BRASILIA Brazil's Supreme Court on Wednesday overturned an injunction that ordered the indicted head of the Senate, Renan Calheiros, to step down, voting to allow him to continue in the post but not in the presidential line of succession.
The 6-3 ruling defuses a clash between the top court and the Senate that threatened to derail spending cuts at the centre of President Michel Temer's plan to tame a widening budget deficit and end a two-year recession.
The removal of Calheiros, indicted last week on embezzlement charges, would have left the Senate leadership in the hands of a leftist senator whose Workers Party opposes the cutbacks due to go before the upper house next week.
The court's decision means the approval of the legislation to place a constitutional ceiling on federal spending is assured. Investors consider the reform a crucial step for Brazil to regain its investment grade credit rating.
Calheiros, whose mandate in charge of the chamber expires when Congress goes into its Christmas recess in a few days, had refused to step down on Tuesday, heightening the standoff between the legislature and judiciary.
"Our confidence in Brazil's judiciary and the separation of powers continues unshaken," Calheiros said in a statement on Wednesday, having earlier criticized the court for exceeding its jurisdiction by trying to oust a Congressional leader.
Calheiros was second in line to Brazil's presidency after the speaker of the lower house, as the nation currently has no vice president. Former vice president Temer replaced President Dilma Rousseff when she was placed on trial in May by Congress, which eventually voted to remove her.
In the plenary debate in the Supreme Court, Justice Marco Aurelio de Mello defended his injunction issued two days earlier, which was based on a majority vote by the court in November that no person indicted for a crime could be in the presidential line of succession.
But in Wednesday's ruling, the majority decided that, while no indicted person can be in line for the presidency, that does not mean they have to step down from other positions.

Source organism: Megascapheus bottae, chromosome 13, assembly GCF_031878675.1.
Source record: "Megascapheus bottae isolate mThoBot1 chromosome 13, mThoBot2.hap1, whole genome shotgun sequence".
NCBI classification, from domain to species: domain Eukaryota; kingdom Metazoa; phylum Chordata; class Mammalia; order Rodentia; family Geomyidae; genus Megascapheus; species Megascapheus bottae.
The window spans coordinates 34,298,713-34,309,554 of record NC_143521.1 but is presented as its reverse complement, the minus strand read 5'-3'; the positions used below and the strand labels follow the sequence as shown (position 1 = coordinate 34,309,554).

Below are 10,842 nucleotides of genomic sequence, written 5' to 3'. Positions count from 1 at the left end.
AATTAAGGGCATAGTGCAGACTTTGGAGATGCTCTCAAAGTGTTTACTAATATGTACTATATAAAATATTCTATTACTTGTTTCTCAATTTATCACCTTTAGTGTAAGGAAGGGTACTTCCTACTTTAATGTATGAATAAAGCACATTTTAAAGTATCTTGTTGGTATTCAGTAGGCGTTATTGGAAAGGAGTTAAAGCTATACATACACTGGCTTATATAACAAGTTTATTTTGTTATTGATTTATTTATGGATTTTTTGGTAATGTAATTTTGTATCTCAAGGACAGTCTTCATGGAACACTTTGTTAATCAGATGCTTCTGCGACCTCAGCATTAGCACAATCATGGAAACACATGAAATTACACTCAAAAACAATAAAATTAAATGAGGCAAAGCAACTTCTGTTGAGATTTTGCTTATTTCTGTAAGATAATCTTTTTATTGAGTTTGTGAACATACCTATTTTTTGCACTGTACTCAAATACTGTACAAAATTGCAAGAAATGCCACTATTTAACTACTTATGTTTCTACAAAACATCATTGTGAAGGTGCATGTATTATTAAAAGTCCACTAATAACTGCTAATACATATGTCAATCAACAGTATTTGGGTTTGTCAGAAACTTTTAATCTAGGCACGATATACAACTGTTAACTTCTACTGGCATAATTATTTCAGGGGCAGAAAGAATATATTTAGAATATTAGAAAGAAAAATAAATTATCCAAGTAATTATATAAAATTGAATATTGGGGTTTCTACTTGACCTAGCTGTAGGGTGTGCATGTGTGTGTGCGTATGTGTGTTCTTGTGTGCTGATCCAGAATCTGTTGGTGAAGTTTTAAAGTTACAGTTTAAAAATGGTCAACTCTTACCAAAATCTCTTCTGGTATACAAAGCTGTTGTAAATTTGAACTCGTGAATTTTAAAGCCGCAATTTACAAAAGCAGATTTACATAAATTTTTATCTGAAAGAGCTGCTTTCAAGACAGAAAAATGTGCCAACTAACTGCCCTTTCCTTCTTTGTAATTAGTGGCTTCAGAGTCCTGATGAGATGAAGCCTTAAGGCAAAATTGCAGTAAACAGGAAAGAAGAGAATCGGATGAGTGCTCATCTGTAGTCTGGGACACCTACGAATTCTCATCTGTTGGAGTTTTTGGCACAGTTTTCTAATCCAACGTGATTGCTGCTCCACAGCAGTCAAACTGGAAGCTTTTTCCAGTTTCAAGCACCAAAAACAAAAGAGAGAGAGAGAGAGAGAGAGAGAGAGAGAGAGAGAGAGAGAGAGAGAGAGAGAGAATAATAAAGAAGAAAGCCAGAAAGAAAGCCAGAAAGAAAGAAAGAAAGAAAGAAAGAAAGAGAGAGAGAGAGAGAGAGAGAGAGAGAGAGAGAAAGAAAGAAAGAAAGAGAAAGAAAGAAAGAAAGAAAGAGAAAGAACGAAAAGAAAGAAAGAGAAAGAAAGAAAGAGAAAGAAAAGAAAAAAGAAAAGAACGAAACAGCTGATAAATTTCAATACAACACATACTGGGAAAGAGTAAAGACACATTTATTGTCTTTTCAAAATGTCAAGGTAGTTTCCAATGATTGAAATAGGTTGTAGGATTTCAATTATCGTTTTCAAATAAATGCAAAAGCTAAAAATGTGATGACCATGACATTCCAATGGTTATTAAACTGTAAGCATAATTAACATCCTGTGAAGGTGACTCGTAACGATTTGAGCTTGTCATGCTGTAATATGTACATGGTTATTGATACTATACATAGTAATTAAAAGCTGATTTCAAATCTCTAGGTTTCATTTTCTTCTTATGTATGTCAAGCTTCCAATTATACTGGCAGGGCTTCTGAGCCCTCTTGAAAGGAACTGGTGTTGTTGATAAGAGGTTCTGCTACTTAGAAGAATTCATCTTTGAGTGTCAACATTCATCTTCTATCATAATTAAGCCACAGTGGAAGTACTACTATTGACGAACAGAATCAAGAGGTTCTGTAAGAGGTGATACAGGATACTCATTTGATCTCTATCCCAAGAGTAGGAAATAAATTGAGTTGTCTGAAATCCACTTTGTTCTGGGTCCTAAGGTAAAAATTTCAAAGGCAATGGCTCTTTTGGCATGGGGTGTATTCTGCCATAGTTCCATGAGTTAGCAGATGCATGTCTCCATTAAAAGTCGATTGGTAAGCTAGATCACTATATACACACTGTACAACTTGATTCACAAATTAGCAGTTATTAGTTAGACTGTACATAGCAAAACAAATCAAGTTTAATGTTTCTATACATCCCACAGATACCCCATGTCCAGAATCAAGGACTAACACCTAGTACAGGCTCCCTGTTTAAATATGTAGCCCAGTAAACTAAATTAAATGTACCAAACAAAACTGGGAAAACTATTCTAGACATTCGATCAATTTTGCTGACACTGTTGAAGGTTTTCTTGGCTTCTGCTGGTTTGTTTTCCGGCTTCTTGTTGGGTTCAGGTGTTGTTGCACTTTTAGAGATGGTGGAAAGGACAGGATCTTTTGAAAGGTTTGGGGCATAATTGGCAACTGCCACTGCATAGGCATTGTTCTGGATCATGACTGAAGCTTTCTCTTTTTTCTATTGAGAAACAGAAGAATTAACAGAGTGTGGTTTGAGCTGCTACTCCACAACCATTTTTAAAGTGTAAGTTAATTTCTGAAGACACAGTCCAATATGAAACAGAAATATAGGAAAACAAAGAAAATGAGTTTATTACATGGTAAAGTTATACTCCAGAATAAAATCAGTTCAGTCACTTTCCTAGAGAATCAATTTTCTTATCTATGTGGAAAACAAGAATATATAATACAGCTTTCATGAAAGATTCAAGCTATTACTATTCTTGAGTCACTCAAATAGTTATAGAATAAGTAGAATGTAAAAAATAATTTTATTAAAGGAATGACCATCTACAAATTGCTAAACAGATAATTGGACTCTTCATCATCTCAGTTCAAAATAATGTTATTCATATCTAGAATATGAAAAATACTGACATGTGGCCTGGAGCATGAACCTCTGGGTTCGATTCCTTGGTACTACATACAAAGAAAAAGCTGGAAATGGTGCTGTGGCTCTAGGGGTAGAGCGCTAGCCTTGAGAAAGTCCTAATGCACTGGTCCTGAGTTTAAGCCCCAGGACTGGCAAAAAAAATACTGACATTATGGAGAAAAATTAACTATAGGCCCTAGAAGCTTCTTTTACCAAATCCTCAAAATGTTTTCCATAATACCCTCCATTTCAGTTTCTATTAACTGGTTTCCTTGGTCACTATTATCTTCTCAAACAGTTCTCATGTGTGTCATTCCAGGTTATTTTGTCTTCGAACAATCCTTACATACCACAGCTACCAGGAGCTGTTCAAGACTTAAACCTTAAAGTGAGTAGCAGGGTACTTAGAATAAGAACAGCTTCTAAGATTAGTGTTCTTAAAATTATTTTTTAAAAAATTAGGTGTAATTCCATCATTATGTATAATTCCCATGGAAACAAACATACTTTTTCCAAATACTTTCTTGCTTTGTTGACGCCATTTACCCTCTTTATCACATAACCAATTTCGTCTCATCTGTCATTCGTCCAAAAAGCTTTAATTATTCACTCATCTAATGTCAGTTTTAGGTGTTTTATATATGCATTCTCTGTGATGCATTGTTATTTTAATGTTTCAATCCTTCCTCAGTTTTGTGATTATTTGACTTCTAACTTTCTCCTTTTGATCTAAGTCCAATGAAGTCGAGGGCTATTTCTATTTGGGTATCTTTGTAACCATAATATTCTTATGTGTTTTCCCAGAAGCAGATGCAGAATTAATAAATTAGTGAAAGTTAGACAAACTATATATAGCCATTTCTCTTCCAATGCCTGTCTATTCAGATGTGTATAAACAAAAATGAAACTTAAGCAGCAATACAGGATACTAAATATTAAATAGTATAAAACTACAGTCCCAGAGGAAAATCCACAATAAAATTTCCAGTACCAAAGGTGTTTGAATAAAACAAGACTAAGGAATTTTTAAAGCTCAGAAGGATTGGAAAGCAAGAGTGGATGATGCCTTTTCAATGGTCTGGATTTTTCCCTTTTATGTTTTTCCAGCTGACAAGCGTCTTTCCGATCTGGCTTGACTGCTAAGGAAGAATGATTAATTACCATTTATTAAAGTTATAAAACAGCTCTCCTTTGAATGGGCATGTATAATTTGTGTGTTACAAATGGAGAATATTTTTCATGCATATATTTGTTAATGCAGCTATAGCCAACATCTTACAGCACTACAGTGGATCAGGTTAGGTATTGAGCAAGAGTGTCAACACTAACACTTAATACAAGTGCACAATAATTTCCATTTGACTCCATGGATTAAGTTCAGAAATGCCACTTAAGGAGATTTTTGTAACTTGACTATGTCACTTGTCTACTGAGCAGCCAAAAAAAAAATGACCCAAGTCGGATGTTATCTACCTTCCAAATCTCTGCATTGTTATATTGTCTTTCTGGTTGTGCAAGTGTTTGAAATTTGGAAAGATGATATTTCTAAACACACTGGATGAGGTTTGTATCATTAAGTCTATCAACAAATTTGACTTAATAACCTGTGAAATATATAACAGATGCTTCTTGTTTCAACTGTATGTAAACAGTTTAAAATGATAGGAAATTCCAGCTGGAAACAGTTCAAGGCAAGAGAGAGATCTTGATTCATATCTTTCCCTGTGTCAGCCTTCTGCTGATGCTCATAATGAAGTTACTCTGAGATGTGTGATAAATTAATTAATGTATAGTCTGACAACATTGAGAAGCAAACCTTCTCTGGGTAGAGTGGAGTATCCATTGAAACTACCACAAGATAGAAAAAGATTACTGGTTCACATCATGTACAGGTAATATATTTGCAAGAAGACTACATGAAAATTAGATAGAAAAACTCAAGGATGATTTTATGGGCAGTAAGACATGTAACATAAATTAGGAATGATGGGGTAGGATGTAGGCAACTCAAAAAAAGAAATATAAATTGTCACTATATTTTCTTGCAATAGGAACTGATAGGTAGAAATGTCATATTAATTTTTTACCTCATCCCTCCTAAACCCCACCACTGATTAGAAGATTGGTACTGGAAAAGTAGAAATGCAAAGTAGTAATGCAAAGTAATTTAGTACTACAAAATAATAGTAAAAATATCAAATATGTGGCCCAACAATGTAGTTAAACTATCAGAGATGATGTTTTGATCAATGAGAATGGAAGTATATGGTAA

The injunction against him intensified a confrontation between the judiciary and the legislature over attempts by lawmakers to shield politicians from corruption probes by curbing the powers of prosecutors.
Calheiros was indicted on Dec. 1 on charges of misusing public funds in a nine-year-old case involving child support for a daughter he had in an extramarital affair, including billing the Senate for car rentals with false contracts.
The president of the Senate faces 10 other corruption investigations, mostly in the sprawling bribery and kickback scandal centred on state-run oil company Petrobras.
In a year of political turmoil in Brazil, the attempted ouster of Calheiros follows the removal of the former speaker of the lower house for hiding Swiss bank accounts and the impeachment of the left-leaning Rousseff.
Reports earlier on Wednesday that Calheiros would survive the injunction strengthened the real currency and pushed up the BOVESPA stock index as investors welcomed the prospect that the spending cap would win approval on Dec. 13.
The government's leader in Congress, Senator Romero Jucá, said the Senate would work overtime to recover lost time and the reform would be put to the vote on schedule on Tuesday.
Temer faces an uphill battle in 2017 to push through an unpopular reform of Brazil's pension system as the country risks entering a third year of recession.
(Additonal reporting by Pedro Fonseca in Rio de Janeiro and Lisandra Paraguassú in Brasilia; Editing by Daniel Flynn and Phil Berlowitz)